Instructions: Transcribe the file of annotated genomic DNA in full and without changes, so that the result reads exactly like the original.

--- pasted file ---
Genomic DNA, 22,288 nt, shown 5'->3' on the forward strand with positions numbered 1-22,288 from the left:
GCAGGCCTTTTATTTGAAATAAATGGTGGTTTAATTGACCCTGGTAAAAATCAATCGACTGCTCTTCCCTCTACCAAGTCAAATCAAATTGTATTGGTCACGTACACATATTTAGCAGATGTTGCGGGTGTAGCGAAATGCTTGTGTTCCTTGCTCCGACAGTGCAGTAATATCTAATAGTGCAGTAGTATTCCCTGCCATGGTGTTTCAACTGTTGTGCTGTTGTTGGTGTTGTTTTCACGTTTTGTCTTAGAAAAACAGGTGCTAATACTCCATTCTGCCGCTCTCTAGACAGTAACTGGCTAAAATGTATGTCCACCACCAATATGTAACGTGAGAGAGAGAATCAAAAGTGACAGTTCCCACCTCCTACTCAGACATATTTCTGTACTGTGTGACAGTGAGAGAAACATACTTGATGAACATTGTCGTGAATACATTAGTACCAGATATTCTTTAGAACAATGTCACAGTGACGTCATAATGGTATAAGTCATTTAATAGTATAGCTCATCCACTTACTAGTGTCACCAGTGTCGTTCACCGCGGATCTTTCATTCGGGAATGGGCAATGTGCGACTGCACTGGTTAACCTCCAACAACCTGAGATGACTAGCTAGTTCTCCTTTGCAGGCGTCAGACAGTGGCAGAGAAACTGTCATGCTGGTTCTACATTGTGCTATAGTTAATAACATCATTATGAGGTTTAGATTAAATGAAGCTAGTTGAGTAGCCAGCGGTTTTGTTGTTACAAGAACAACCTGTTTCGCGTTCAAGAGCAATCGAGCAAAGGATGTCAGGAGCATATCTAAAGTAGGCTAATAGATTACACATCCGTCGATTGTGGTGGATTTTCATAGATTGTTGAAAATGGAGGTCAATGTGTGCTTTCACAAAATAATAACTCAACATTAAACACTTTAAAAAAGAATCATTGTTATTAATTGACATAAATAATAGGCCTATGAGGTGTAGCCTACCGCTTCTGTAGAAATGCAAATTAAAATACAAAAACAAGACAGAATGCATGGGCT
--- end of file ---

Genomic DNA, 22,288 nt, shown 5'->3' on the forward strand with positions numbered 1-22,288 from the left:
GCAGGCCTTTTATTTGAAATAAATGGTGGTTTAATTGACCCTGGTAAAAATCAATCGACTGCTCTTCCCTCTACCAAGTCAAATCAAATTGTATTGGTCACGTACACATATTTAGCAGATGTTGCGGGTGTAGCGAAATGCTTGTGTTCCTTGCTCCGACAGTGCAGTAATATCTAATAGTGCAGTAGTATTCCCTGCCATGGTGTTTCAACTGTTGTGCTGTTGTTGGTGTTGTTTTCACGTTTTGTCTTAGAAAAACAGGTGCTAATACTCCATTCTGCCGCTCTCTAGACAGTAACTGGCTAAAATGTATGTCCACCACCAATATGTAACGTGAGAGAGAGAATCAAAAGTGACAGTTCCCACCTCCTACTCAGACATATTTCTGTACTGTGTGACAGTGAGAGAAACATACTTGATGAACATTGTCGTGAATACATTAGTACCAGATATTCTTTAGAACAATGTCACAGTGACGTCATAATGGTATAAGTCATTTAATAGTATAGCTCATCCACTTACTAGTGTCACCAGTGTCGTTCACCGCGGATCTTTCATTCGGGAATGGGCAATGTGCGACTGCACTGGTTAACCTCCAACAACCTGAGATGACTAGCTAGTTCTCCTTTGCAGGCGTCAGACAGTGGCAGAGAAACTGTCATGCTGGTTCTACATTGTGCTATAGTTAATAACATCATTATGAGGTTTAGATTAAATGAAGCTAGTTGAGTAGCCAGCGGTTTTGTTGTTACAAGAACAACCTGTTTCGCGTTCAAGAGCAATCGAGCAAAGGATGTCAGGAGCATATCTAAAGTAGGCTAATAGATTACACATCCGTCGATTGTGGTGGATTTTCATAGATTGTTGAAAATGGAGGTCAATGTGTGCTTTCACAAAATAATAACTCAACATTAAACACTTTAAAAAAGAATCATTGTTATTAATTGACATAAATAATAGGCCTATGAGGTGTAGCCTACCGCTTCTGTAGAAATGCAAATTAAAATACAAAAACAAGACAGAATGCATGGGCT